PARIS – France's newly elected lawmakers, most of them from President Emmanuel Macron's centrist party, took part in their first parliamentary session Tuesday.
Macron's 14-month-old party, Republic on the Move!, won 308 of the 577 seats at France's lower house of parliament in legislative elections earlier this month. His allies in Modem took 42 seats, giving the government a wide majority.
During the opening session, lawmakers elected the National Assembly president, a key post that organizes legislative business and debates. Francois de Rugy, a former Green who joined Macron's party earlier this year, got the job.
Rugy called on lawmakers to reform the house to make it "more democratic," ''more efficient" and "modern" to restore the confidence of the French people in the institution.
"In this house, with new faces and a new political landscape, the truth won't be on one side or the other. It will come out of the debate and the desire to act for the French people," he said.
Rugy also stressed the need for making changes to lawmakers' status, often seen as privileged, through new rules regarding their expenses, retirement benefits or judicial immunity —in line with one of Macron's most emblematic campaign promises.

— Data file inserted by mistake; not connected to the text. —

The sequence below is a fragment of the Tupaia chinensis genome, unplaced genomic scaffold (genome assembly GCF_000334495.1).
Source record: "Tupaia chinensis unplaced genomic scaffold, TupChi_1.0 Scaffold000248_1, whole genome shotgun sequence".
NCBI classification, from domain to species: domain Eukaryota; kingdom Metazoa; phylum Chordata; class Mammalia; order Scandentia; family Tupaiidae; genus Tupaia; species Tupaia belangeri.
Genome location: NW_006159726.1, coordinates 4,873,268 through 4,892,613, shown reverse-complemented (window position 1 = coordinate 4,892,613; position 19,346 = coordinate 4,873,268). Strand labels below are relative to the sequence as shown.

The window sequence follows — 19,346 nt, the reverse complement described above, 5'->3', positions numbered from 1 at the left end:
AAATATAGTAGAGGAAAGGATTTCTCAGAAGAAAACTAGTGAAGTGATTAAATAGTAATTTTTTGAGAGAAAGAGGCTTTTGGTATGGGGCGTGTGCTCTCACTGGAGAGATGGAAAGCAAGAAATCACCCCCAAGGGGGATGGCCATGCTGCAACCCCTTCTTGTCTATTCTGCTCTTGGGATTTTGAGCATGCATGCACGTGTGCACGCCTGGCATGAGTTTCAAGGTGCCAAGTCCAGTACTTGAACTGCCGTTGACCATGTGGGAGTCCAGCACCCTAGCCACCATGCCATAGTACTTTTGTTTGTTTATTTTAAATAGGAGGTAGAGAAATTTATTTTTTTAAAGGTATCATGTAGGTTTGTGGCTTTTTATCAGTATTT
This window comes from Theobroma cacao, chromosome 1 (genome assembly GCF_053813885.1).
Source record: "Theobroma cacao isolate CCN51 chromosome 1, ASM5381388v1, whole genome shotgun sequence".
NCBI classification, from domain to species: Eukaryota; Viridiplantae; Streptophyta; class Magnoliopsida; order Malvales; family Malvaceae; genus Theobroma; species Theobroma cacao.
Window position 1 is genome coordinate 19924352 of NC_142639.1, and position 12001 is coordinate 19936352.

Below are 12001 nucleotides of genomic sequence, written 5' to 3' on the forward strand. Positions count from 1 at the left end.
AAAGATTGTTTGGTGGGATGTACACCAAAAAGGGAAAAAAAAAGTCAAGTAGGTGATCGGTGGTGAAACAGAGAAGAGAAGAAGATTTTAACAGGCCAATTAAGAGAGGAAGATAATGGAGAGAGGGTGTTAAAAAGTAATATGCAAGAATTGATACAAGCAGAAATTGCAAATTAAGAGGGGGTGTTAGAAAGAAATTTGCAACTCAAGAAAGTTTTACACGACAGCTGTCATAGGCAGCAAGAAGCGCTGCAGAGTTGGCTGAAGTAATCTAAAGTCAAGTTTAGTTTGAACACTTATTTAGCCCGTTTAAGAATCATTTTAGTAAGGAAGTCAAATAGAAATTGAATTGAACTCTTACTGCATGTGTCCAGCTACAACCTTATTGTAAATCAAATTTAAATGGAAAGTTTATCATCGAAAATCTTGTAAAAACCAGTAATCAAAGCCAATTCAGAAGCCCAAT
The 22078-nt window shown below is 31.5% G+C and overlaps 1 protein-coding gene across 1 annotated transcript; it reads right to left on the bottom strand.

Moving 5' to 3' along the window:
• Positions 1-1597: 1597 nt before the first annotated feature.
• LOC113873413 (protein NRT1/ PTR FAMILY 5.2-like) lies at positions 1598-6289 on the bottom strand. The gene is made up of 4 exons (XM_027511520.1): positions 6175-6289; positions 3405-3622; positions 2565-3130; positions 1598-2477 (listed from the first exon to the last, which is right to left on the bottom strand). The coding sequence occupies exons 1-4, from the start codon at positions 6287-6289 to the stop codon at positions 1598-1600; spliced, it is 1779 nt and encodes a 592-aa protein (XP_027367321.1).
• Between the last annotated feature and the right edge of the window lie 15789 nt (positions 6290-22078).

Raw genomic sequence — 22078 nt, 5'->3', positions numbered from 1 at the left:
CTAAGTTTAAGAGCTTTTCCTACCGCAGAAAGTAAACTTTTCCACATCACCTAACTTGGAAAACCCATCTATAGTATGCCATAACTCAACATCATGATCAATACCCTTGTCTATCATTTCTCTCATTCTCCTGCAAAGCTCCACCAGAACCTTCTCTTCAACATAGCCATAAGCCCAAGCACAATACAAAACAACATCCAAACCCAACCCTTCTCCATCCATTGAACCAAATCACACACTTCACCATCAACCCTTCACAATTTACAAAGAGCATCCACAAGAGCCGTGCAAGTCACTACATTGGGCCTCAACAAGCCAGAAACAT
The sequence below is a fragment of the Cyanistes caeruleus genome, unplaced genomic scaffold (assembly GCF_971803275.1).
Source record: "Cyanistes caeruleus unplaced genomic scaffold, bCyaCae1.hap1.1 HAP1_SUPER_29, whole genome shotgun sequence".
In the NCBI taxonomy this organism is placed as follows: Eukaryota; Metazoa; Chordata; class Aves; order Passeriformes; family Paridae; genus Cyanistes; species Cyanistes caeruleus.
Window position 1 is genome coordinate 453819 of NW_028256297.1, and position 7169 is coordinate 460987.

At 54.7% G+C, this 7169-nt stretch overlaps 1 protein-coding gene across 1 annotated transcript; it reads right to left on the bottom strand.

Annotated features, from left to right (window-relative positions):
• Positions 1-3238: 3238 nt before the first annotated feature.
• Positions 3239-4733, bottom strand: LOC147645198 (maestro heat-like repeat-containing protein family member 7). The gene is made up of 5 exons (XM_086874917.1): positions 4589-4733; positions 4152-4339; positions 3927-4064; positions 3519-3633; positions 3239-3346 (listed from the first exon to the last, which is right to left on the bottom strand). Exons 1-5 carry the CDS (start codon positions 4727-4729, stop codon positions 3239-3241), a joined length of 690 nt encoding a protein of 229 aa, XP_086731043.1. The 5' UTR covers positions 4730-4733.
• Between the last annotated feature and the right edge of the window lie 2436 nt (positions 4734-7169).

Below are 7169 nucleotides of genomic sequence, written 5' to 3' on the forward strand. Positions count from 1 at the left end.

"This legislature will have to achieve equality between citizens and lawmakers," he said in speech loudly applauded by the majority.
Three-quarters of the lawmakers are new to the National Assembly and 38 percent are women —the highest proportion in France's modern history.
Some previously had local political experience, but many are newcomers to politics.
The lawmakers' average age is down from 55 in the previous term to 49 now. The youngest is 23, the oldest 79.
Elected under Macron's banner, 30-year-old lawmaker Aurore Berge told reporters that she's "not worried" about learning the house's complex rules and procedures.
"Actually there are lawmakers who know more because they are here for 20 or 30 years. But did they manage to make reforms in the country ... I'm not sure about that," she said.
Some lawmakers are high-profile politicians who intend to use their seats at the National Assembly to voice their opposition to Macron's government, including two former presidential candidates, far-right leader Marine Le Pen and ultra-left politician Jean-Luc Melenchon.
Le Pen's National Front party won eight seats, including hers, up from two in the outgoing Assembly.
Melenchon's party took 17 seats. His far-left male colleagues entered the assembly on Tuesday without wearing a tie, which is a tradition in the house.
"We want to keep repeating our opposition to the government's method and politics," Melenchon said.
Lawmakers expect to get to work quickly tackling the government's proposed law on expanding police powers and a labor reform making it easier to hire and fire.
The conservative Republicans and their center-right allies are deeply divided over their political strategy: 94 lawmakers claim they are the main opposition to Macron's majority, while about 40 others describing themselves as "constructive" say they are ready to vote for government legislation which they consider going in the right direction.
The Socialist Party, which dominated the outgoing assembly, won only 30 seats.